The Road

“Life is difficult for those who have the daring to first set out on an unknown road. The avant-garde always has a bad time of it.” – Anton Pavlovich Chekhov, 1889

Those who trust enough to travel unknown roads sacrifice much. The road never-before-traveled is often isolating, desolate, and ensconced in darkness. Commitment to the road requires every ounce of available courage, perseverance, grit, restraint, fortitude, and faithfulness.

dark forest for blog

On the seemingly endless, trial-filled journey, depletion is inevitable. There comes a day when you find yourself flat on your face in the dirt, aware of the ruins of your life because of the road.

One more step is impossible. It’s then that you look up and see … light? aid? rest? No, a mountain where the path had been level.

And always, always there comes from nowhere a reason to peel yourself off the hard, cold ground and begrudgingly, resentfully, tearfully resolve to climb that damned mountain.

And so it goes on the unknown road until, finally, one day a flash of light reaches through the dense canopy. A few more steps puts the valley of darkness behind, and there before you … a destination not possible had you chosen the easy road.
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Sun. Hope. A river of life. An endless sky. A spacious horizon. Unobstructed footing.
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It is peacetime. Harvest time. Stake your claim on this, your promised land. Your capacity to cherish it is uncanny. Because of the terrible journey behind, you are well-equipped to manage your abundance. With gratitude. Patience. Tenderness. Generosity. Forthrightness. And wisdom.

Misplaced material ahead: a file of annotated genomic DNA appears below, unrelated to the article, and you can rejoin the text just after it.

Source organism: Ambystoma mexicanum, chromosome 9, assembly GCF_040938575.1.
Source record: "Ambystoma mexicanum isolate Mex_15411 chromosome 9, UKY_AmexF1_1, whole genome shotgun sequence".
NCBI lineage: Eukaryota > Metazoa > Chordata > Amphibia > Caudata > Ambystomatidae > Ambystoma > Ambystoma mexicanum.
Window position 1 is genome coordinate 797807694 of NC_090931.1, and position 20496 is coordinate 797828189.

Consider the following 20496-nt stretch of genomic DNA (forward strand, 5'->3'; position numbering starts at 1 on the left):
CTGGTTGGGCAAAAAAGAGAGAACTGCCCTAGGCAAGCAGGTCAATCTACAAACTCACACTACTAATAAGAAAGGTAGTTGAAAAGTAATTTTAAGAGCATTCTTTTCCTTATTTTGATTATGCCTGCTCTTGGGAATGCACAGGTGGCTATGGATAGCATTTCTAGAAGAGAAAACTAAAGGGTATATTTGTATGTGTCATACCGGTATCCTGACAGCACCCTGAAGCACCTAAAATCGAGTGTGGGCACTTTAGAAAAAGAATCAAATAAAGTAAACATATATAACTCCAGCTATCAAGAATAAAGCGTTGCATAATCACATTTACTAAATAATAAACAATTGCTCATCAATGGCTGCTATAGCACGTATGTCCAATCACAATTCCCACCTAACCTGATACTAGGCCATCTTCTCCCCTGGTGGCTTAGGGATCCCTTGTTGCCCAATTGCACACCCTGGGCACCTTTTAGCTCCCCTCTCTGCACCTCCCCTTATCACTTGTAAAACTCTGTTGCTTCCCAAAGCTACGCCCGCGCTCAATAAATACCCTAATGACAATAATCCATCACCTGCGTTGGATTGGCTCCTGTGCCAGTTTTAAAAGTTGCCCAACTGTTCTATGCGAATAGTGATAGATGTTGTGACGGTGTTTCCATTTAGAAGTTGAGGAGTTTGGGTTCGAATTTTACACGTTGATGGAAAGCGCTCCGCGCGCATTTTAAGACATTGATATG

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All because you dared to first set out on an unknown road.

DSCN1892, open horizon for blog

 

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Faith Wins Its Crown

You will never learn faith in comfortable surroundings. God gives us His promises in a quiet hour, seals our covenants with great and gracious words, and then steps back, waiting to see how much we believe.

“He then allows the Tempter to come, and the ensuing test seems to contradict all that He has spoken. This is when faith wins its crown.

“This is the time to look up through the storm, and among the trembling, frightened sailors declare, “I have faith in God that it will happen just as he told me.”

 (Acts 27:25) – L.B. Cowman, “Streams in the Desert”

wave over boat, edit for blog

Faith is not a sense, nor sight, nor reason,

but simply taking God at His word.

 Christmas Evans


Youtube license holder of this video is Danwill.

 

 

Personal Landslide

We all know people who don’t want to face the world on a given day. They are tired of being stepped on, and generally sick of the crap of life. Some are overwhelmed by the state of society—”The world is evil; there’s no point; evil is winning”—while some are direct targets of crushing injustice.

In either case, we hear it in their anger. It is evident in their depression. It has become personal. They’re buried under it.

To all those in a state of defeat, worry, frustration, reactive anger, or agony, know that hope is alive somewhere under the rubble. Love is in there too. Faith is recoverable beneath your personal landslide. We hear its life, its breath, its cry for mercy. 

It’s true that corruption and oppression are real, powerful, suffocating, and sometimes deadly. But it hasn’t won. You’re not done breathing. You’re not done with faith, hope, and love. Those three have not flat-lined.

For all those not presently buried, help those who are. It was us yesterday; it could be us tomorrow. Dig to rescue those who are struggling for breath. Shovel the weighty debris off their backs. Get on hands and knees, and push aside the dirt and clay until victims have access to air, to faith, to hope, to love.

Together, let’s resuscitate faith, hope, and love. Those three do remain in people as individuals, and among humanity collectively.

1 Corinthians 13:13 And now these three remain: faith, hope, and love. But the greatest of these is love.